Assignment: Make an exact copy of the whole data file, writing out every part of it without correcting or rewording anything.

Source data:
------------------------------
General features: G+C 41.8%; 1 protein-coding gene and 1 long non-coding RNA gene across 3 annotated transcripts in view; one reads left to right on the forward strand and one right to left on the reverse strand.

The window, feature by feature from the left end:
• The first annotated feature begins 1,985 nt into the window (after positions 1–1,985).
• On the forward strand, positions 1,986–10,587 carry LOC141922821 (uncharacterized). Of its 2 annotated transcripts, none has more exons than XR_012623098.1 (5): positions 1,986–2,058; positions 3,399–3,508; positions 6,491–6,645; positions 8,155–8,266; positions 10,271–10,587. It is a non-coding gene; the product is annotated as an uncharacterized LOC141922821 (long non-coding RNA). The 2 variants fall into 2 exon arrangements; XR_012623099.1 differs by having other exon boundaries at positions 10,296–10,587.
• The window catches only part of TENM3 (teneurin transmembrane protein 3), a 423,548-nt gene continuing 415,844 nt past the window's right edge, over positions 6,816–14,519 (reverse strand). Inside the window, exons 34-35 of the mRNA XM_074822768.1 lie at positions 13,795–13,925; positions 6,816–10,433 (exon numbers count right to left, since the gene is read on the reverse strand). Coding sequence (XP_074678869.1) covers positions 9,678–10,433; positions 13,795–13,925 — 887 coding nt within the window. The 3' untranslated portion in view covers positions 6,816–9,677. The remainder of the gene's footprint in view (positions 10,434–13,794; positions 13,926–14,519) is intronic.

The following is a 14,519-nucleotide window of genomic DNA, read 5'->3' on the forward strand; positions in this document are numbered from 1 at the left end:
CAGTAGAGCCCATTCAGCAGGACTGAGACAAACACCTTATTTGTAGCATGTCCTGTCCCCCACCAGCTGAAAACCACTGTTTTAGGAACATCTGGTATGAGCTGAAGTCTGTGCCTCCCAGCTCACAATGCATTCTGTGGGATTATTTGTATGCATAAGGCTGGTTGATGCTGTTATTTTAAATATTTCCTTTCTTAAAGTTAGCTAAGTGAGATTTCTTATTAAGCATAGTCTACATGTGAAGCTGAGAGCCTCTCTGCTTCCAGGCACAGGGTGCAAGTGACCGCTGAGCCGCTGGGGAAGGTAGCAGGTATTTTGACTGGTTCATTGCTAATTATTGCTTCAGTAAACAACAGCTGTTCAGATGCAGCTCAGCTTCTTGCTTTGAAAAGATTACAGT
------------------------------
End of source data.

General features: G+C 41.8%; 1 protein-coding gene and 1 long non-coding RNA gene across 3 annotated transcripts in view; one reads left to right on the forward strand and one right to left on the reverse strand.

The window, feature by feature from the left end:
• The first annotated feature begins 1,985 nt into the window (after positions 1–1,985).
• On the forward strand, positions 1,986–10,587 carry LOC141922821 (uncharacterized). Of its 2 annotated transcripts, none has more exons than XR_012623098.1 (5): positions 1,986–2,058; positions 3,399–3,508; positions 6,491–6,645; positions 8,155–8,266; positions 10,271–10,587. It is a non-coding gene; the product is annotated as an uncharacterized LOC141922821 (long non-coding RNA). The 2 variants fall into 2 exon arrangements; XR_012623099.1 differs by having other exon boundaries at positions 10,296–10,587.
• The window catches only part of TENM3 (teneurin transmembrane protein 3), a 423,548-nt gene continuing 415,844 nt past the window's right edge, over positions 6,816–14,519 (reverse strand). Inside the window, exons 34-35 of the mRNA XM_074822768.1 lie at positions 13,795–13,925; positions 6,816–10,433 (exon numbers count right to left, since the gene is read on the reverse strand). Coding sequence (XP_074678869.1) covers positions 9,678–10,433; positions 13,795–13,925 — 887 coding nt within the window. The 3' untranslated portion in view covers positions 6,816–9,677. The remainder of the gene's footprint in view (positions 10,434–13,794; positions 13,926–14,519) is intronic.

The following is a 14,519-nucleotide window of genomic DNA, read 5'->3' on the forward strand; positions in this document are numbered from 1 at the left end:
CAGTAGAGCCCATTCAGCAGGACTGAGACAAACACCTTATTTGTAGCATGTCCTGTCCCCCACCAGCTGAAAACCACTGTTTTAGGAACATCTGGTATGAGCTGAAGTCTGTGCCTCCCAGCTCACAATGCATTCTGTGGGATTATTTGTATGCATAAGGCTGGTTGATGCTGTTATTTTAAATATTTCCTTTCTTAAAGTTAGCTAAGTGAGATTTCTTATTAAGCATAGTCTACATGTGAAGCTGAGAGCCTCTCTGCTTCCAGGCACAGGGTGCAAGTGACCGCTGAGCCGCTGGGGAAGGTAGCAGGTATTTTGACTGGTTCATTGCTAATTATTGCTTCAGTAAACAACAGCTGTTCAGATGCAGCTCAGCTTCTTGCTTTGAAAAGATTACAGT